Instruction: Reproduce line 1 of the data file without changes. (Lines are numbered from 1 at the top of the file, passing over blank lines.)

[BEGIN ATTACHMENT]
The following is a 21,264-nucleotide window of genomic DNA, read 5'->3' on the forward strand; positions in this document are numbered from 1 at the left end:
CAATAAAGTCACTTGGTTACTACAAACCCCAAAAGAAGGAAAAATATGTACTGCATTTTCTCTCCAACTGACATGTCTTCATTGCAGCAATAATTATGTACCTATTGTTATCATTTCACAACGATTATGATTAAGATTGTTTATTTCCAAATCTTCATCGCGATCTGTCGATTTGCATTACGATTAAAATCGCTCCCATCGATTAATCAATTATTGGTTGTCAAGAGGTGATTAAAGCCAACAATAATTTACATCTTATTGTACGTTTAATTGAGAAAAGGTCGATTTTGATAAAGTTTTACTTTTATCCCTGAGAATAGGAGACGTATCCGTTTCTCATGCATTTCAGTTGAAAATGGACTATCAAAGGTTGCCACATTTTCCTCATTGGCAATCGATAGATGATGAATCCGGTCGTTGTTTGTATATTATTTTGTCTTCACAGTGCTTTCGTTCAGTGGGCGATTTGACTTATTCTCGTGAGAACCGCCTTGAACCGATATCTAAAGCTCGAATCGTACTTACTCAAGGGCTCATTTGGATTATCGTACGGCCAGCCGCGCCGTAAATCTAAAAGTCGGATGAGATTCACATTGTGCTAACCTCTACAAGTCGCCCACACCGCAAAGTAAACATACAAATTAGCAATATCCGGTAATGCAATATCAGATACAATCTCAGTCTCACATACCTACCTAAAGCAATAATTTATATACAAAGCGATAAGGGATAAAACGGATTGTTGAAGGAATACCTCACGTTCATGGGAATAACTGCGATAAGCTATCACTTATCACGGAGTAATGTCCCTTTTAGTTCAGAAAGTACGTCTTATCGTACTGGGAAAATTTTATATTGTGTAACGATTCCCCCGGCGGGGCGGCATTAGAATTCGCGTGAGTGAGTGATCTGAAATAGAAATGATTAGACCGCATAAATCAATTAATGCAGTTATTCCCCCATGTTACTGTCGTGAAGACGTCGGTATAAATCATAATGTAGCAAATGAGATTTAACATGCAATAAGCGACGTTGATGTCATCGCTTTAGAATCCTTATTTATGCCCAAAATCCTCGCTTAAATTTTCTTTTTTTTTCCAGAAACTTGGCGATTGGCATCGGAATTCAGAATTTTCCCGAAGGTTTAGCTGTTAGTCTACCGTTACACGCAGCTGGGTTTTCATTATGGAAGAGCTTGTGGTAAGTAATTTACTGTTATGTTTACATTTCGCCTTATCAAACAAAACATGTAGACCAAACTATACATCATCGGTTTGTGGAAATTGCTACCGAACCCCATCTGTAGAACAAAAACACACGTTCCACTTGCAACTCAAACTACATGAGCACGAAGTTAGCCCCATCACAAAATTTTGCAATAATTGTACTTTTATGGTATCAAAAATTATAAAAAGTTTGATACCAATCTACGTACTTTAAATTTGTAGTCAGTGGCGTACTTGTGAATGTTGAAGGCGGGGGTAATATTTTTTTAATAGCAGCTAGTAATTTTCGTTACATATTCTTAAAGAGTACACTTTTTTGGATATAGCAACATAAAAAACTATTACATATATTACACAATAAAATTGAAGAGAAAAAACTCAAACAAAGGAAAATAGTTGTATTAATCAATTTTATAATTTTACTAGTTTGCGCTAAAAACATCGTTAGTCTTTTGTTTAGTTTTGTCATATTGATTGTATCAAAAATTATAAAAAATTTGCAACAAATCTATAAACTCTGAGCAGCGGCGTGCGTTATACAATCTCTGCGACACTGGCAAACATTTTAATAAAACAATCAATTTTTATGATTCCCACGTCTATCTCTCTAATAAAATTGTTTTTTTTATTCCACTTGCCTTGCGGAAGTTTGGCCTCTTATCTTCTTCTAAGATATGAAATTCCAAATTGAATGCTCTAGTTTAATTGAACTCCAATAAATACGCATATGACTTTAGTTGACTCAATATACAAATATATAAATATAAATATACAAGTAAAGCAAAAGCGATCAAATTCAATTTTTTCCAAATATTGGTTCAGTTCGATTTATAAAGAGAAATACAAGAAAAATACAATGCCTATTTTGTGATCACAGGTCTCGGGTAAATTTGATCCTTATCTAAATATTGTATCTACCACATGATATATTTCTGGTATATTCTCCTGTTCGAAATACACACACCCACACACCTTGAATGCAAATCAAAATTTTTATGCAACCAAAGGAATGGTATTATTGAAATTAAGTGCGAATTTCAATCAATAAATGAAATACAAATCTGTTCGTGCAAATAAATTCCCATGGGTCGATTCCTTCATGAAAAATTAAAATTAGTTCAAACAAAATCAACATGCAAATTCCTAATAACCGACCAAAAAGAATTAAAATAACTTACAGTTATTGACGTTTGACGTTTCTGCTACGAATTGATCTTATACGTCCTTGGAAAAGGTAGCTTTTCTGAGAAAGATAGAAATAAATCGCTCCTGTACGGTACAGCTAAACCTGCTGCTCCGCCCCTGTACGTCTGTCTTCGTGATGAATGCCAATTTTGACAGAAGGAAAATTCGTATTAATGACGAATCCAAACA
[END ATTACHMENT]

The following is a 21,264-nucleotide window of genomic DNA, read 5'->3' on the forward strand; positions in this document are numbered from 1 at the left end: